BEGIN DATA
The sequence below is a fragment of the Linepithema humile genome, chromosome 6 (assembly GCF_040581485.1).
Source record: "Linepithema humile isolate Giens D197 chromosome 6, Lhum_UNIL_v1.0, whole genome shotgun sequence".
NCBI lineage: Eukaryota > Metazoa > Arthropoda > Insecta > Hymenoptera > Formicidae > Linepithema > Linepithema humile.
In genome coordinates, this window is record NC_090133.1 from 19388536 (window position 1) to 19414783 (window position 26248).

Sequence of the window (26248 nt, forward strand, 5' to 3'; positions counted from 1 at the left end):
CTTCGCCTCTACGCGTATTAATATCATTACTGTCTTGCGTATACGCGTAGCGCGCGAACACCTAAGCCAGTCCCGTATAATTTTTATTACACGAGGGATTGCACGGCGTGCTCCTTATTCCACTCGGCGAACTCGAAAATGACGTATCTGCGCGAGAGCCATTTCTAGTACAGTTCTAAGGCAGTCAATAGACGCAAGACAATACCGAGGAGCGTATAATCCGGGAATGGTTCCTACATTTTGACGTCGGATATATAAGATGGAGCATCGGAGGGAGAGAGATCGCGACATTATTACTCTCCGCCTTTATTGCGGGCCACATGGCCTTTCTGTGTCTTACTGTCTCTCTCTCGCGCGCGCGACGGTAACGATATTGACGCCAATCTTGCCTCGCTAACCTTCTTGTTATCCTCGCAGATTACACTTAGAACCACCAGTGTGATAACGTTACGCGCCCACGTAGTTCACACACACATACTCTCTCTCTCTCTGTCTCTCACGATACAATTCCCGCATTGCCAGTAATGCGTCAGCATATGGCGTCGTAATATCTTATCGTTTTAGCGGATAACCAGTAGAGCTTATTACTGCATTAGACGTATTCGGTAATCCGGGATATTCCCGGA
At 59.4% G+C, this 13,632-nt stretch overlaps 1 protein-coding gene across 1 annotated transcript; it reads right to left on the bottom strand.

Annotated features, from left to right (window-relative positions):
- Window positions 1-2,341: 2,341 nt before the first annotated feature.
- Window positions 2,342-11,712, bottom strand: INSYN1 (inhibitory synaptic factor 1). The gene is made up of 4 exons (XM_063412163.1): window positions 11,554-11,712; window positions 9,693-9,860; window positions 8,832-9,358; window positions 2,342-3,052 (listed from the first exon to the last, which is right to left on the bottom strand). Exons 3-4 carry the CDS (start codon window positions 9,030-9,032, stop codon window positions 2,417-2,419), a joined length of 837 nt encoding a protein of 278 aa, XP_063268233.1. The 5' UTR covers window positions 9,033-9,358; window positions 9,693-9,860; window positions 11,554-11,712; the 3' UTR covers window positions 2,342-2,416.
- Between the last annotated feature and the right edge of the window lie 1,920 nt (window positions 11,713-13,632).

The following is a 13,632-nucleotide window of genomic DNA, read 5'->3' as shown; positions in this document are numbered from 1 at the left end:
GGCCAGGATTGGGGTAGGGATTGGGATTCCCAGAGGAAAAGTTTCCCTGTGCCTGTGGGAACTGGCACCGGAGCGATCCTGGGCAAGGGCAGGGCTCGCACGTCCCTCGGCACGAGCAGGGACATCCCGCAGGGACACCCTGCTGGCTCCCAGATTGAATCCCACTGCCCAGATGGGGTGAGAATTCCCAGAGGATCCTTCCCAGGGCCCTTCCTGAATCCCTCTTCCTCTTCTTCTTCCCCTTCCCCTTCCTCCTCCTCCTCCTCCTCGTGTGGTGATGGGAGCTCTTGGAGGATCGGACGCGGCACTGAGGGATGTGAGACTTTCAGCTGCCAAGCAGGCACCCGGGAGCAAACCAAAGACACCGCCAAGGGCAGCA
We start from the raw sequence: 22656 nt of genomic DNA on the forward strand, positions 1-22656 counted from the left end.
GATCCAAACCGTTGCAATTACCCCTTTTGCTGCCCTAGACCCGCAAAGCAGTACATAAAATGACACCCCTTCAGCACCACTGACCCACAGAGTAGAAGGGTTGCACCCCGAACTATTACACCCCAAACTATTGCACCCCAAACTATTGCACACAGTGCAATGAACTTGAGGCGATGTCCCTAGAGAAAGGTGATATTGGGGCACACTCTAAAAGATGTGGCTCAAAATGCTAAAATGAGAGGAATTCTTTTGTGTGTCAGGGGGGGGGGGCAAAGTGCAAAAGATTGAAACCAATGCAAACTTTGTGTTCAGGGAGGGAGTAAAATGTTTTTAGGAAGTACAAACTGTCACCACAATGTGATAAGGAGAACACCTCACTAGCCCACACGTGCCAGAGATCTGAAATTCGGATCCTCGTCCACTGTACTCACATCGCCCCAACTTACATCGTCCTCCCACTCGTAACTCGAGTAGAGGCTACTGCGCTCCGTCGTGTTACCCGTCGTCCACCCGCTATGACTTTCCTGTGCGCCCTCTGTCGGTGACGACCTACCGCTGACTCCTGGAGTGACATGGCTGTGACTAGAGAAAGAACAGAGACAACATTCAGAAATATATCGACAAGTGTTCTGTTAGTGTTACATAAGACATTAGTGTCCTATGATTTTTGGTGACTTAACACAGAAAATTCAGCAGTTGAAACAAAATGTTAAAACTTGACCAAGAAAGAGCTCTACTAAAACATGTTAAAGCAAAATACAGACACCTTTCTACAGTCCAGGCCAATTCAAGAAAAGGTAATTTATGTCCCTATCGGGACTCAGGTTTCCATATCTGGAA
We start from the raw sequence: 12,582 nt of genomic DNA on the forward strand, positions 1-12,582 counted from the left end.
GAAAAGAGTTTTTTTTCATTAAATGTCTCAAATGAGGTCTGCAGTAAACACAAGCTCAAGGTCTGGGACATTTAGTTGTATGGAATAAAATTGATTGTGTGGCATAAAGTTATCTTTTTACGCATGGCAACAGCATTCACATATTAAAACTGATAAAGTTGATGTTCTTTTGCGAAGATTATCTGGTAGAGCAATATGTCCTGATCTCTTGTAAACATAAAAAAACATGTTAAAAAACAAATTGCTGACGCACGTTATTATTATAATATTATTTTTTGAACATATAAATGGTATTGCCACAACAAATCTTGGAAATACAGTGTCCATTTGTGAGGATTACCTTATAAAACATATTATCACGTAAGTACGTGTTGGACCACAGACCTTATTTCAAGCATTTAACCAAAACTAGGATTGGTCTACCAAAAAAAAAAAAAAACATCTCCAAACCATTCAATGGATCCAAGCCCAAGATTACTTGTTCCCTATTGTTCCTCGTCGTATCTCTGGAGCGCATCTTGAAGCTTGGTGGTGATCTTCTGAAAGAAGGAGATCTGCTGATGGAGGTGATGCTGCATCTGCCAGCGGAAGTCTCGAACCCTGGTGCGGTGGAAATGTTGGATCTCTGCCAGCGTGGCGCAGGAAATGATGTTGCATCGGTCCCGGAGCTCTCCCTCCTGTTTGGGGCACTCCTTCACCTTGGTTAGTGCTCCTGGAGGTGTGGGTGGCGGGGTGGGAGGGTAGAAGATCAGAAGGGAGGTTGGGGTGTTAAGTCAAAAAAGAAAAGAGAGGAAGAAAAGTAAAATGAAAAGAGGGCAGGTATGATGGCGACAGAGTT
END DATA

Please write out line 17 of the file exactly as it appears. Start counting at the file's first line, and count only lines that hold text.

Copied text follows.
GAAAAGAGTTTTTTTTCATTAAATGTCTCAAATGAGGTCTGCAGTAAACACAAGCTCAAGGTCTGGGACATTTAGTTGTATGGAATAAAATTGATTGTGTGGCATAAAGTTATCTTTTTACGCATGGCAACAGCATTCACATATTAAAACTGATAAAGTTGATGTTCTTTTGCGAAGATTATCTGGTAGAGCAATATGTCCTGATCTCTTGTAAACATAAAAAAACATGTTAAAAAACAAATTGCTGACGCACGTTATTATTATAATATTATTTTTTGAACATATAAATGGTATTGCCACAACAAATCTTGGAAATACAGTGTCCATTTGTGAGGATTACCTTATAAAACATATTATCACGTAAGTACGTGTTGGACCACAGACCTTATTTCAAGCATTTAACCAAAACTAGGATTGGTCTACCAAAAAAAAAAAAAAACATCTCCAAACCATTCAATGGATCCAAGCCCAAGATTACTTGTTCCCTATTGTTCCTCGTCGTATCTCTGGAGCGCATCTTGAAGCTTGGTGGTGATCTTCTGAAAGAAGGAGATCTGCTGATGGAGGTGATGCTGCATCTGCCAGCGGAAGTCTCGAACCCTGGTGCGGTGGAAATGTTGGATCTCTGCCAGCGTGGCGCAGGAAATGATGTTGCATCGGTCCCGGAGCTCTCCCTCCTGTTTGGGGCACTCCTTCACCTTGGTTAGTGCTCCTGGAGGTGTGGGTGGCGGGGTGGGAGGGTAGAAGATCAGAAGGGAGGTTGGGGTGTTAAGTCAAAAAAGAAAAGAGAGGAAGAAAAGTAAAATGAAAAGAGGGCAGGTATGATGGCGACAGAGTT